A Tale of Two Ubaldos

Ubaldo Jimenez pitched 8 dominant innings today, striking out 10 and giving up 3 hits, 2 of which didn’t leave the infield. That line wasn’t enough, however, to earn his 20th win, as the Rockies lost, 1-0 in extra innings.

At the All-Star break, Jimenez was 15-1 with a 2.20 ERA, on pace for almost 30 wins and one of the easiest Cy Young choices in the history of the award. After that day, Jimenez went 4-7 with a 3.80 ERA and will be lucky to finish third in the Cy Young balloting. Was Jimenez really a different pitcher after the All-Star break?

In 127 pre-All-Star innings, Jimenez struck out 113 and walked 46 in 130 innings. In 94 2/3 subsequent innings, he struck out 101 and walked 46. He gave up 6 of his 10 home runs before the break. Essentially, the difference between pre-ASG Ubaldo and post-ASG Ubaldo, in terms of the outcomes within a pitcher’s control, was one additional walk every six innings, balanced by one more strikeout every five.

Sure, the Rockies would’ve liked that extra strikeout without the extra walk, and they probably would’ve sacrificed the K for the saved BB, but the numbers show that the dominant Ubaldo and the slightly-better-than-league-average Ubaldo were really the same pitcher, with the exception of luck, defense, and everything else a pitcher can’t control once the ball is put in play. Enough virtual ink has been spilled urging fans not to make too much of small sample sizes and to consider the effect an abnormally low batting average on balls in play can have on a pitcher’s ERA, but there’s another aspect of Jimenez’s season that will stay with me for a long time. A lot of hitters and pitchers and teachers and actuaries can have a great couple of months with the right combination of talent, luck, good timing, staying in a Holiday Inn Express, and the stars aligning just right. If you’re a baseball player, a great stretch in the middle of the season might go entirely unnoticed. The same numbers at the end of the year might be a boon to your MVP hopes or contract negotiations. But for my money, the smartest time to go on a torrid, Ubaldo-esque run might just be the beginning of the season, because 15-1 with a 2.20 ERA in August and September doesn’t show up in the paper, and it doesn’t earn you the All-Star game start that will never disappear from your biography.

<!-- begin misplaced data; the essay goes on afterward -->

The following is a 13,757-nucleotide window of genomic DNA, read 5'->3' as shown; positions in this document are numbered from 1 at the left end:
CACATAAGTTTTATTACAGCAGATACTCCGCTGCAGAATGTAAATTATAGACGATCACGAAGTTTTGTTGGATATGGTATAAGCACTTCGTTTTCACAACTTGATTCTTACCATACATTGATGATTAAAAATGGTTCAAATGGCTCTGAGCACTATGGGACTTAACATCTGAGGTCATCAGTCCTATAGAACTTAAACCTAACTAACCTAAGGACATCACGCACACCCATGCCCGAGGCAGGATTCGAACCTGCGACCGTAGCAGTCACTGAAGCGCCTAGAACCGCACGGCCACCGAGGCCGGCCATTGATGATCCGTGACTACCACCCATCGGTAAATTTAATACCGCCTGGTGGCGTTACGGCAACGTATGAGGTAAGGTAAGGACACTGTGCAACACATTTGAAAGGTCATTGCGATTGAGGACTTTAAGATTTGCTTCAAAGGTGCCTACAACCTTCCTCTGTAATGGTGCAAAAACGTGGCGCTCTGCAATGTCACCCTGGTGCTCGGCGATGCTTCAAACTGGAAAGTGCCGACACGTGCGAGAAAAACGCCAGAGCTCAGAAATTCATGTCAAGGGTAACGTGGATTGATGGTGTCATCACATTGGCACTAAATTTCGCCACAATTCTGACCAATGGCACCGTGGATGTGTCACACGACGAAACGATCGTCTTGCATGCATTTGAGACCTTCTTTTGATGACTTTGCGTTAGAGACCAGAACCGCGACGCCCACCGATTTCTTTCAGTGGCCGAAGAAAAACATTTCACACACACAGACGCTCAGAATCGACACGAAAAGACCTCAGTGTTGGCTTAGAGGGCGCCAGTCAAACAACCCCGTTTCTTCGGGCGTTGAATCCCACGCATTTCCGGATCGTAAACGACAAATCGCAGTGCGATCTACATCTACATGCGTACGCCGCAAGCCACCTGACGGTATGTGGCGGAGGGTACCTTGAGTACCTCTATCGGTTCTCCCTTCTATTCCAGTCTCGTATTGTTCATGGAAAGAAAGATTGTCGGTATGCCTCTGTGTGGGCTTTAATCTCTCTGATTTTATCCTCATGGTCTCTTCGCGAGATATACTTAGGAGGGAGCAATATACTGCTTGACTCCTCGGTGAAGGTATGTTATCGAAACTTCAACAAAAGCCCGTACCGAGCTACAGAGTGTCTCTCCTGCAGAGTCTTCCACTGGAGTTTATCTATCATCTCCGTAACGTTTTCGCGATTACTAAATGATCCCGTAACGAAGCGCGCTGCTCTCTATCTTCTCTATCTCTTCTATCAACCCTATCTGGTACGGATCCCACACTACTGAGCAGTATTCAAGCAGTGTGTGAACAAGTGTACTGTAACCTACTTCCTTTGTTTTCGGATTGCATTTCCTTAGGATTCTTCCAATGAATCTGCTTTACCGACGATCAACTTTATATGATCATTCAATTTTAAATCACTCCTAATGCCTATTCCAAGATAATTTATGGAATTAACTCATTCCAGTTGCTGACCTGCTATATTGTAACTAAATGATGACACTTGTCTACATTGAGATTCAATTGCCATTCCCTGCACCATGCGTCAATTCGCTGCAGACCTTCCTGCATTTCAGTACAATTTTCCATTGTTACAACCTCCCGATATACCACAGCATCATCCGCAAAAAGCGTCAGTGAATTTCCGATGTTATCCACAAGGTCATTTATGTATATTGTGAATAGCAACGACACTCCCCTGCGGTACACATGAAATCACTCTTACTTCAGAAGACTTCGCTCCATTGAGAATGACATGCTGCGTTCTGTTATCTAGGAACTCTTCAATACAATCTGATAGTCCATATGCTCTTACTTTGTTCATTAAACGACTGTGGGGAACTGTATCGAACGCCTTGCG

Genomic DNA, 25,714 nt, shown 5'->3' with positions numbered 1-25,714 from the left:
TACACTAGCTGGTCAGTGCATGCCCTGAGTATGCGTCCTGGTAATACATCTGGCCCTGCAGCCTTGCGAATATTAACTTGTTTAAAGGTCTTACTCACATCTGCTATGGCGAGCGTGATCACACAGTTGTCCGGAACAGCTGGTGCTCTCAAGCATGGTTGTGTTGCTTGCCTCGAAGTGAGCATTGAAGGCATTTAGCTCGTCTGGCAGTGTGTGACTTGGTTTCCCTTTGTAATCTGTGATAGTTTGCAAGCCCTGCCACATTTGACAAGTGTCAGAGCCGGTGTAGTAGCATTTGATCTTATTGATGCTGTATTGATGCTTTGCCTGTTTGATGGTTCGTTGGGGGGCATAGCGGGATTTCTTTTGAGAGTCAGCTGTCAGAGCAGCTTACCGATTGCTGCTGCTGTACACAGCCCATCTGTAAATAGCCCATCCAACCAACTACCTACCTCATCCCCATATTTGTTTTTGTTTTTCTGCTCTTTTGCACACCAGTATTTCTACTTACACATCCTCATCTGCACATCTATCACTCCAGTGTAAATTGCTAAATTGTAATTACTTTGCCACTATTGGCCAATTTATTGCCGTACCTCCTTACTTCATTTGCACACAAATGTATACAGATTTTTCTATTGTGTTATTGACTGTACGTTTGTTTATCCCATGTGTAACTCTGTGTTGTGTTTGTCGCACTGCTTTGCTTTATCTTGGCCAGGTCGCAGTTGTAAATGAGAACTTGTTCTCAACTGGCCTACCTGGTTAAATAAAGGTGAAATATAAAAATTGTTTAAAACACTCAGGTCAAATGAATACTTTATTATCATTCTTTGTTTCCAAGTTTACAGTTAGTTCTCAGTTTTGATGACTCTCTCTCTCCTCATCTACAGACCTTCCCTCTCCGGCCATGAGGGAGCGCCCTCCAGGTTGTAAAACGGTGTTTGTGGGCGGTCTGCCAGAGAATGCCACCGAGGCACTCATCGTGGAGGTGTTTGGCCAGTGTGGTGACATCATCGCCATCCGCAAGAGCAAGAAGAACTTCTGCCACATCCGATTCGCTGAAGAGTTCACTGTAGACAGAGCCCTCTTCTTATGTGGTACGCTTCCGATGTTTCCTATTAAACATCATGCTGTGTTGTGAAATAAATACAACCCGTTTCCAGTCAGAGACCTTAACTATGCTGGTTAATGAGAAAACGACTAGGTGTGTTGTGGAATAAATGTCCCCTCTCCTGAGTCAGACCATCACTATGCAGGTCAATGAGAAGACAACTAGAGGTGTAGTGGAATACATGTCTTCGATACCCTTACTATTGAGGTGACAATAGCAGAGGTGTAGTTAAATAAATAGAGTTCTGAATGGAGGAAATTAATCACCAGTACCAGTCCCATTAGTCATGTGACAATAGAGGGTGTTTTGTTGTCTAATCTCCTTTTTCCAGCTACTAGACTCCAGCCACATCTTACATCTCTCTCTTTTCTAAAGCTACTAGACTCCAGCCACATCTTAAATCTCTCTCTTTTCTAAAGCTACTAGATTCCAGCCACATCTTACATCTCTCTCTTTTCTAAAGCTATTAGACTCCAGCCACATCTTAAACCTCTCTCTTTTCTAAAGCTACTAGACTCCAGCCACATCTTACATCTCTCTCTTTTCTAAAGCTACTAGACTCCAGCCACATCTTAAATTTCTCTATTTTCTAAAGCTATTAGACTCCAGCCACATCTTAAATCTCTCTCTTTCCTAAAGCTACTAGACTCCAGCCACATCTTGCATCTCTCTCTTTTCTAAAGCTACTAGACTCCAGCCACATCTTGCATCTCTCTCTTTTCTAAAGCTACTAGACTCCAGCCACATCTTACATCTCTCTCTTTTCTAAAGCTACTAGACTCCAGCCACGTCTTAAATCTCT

It’s a shame Ubaldo Jimenez didn’t win 20 games this year, and that he won’t seriously contend for the Cy Young. But this guy, whose true talent is probably somewhere around the 19-8, 2.88 season he finished with, spent three brilliant months fooling the baseball world into thinking he might be a 30-win, sub-2.00 ERA guy. And some of us will never forget that.

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1 Response to A Tale of Two Ubaldos

  1. Chad says:

    Also, first no-hitter in Rockies franchise history.

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